Saturday, October 13, 2007

Woke up to another gloomy, damp morning. Still quite mild, but feeler cooler because of the damp air. We were meeting Mags’ sister Audrey in Leigh, so got under way at 10:00.

Although landscaped and starting to recover from its industrial past, I thought this area was still pretty bleak. The towpaths have been surfaced with colliery waste, and as such, support little in the way of vegetation. The embankments raising the canal above the subsided land are faring better, with scrub oak, beech and birch taking a hold. Give it another 20 years.

In places you can see the successive layers of concrete that have been added to contain the channel.
Plank Lane with its BW bridgekeeper was reached after about 35 minutes, and we were waved straight through.

Plank Lane
Pennington Flash, a large expanse of water caused once again by subsidence, is now a country park, with sailing, golfing, picnic areas etc. Doesn’t look very inspiring in drizzly weather, though.

Pennington Flash
We moored just after Leigh Bridge to wait for Audrey, but somehow missed her. She’s not got a mobile phone, so we couldn’t get hold of her. We’ll probably catch up later in the week.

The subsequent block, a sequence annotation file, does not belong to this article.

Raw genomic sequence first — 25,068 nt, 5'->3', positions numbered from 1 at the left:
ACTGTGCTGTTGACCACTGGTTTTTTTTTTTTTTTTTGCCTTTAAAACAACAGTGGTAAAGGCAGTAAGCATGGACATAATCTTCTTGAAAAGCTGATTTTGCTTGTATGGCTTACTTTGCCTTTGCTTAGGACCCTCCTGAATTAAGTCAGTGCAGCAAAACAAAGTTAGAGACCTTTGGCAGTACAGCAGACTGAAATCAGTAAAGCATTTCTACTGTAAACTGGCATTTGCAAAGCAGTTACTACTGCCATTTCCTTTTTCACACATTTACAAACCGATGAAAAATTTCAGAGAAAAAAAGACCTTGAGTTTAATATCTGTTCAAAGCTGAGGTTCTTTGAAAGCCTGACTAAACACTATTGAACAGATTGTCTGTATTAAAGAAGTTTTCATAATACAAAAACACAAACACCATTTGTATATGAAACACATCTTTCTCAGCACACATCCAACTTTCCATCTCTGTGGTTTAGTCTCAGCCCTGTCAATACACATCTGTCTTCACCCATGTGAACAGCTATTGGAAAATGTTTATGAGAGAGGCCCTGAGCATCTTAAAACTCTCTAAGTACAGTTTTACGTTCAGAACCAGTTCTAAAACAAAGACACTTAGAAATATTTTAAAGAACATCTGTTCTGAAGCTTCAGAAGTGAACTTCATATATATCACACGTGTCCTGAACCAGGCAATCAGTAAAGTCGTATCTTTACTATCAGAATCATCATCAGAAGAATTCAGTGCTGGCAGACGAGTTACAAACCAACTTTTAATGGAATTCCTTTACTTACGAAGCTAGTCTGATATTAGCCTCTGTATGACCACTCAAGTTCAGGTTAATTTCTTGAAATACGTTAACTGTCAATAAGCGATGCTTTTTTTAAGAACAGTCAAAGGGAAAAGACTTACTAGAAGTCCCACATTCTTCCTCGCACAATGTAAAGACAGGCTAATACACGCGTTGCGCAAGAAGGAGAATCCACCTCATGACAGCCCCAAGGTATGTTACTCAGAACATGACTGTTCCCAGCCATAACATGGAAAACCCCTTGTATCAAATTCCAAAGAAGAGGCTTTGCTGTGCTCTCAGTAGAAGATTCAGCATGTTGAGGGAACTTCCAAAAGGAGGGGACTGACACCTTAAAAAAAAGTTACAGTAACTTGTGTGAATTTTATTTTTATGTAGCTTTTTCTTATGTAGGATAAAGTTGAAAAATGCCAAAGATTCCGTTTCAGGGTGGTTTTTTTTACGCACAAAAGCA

Leigh Bridge marks the end of the Leeds and Liverpool Leigh Branch, and the start of the Bridgewater Canal. Not much in the way of a dramatic change-over, though. You’d have thought that moving from a section of the longest artificial waterway in the country, to a section of the oldest, would have justified a little more celebration.

Leigh Bridge
Leaving Leigh, the canal continues it’s course, a lot of the time still elevated over the surrounding country. You’d have thought the views would be attractive, but I found these raised sections oddly depressing.

We passed through Astley Green with it’s mining museum, and moored just past Boothstown Basin, now occupied by Bridgewater Marina. I think we’ll stay here tomorrow, not wanting to cruise down through Sale and Stretford on a Sunday. The fishermen will be out in force, I expect. I’ll have a walk down to Worsley Delph, the entrance to the Duke of Bridgewater’s mines, which were the reason for the original cutting of the canal.

Locks none, miles 9

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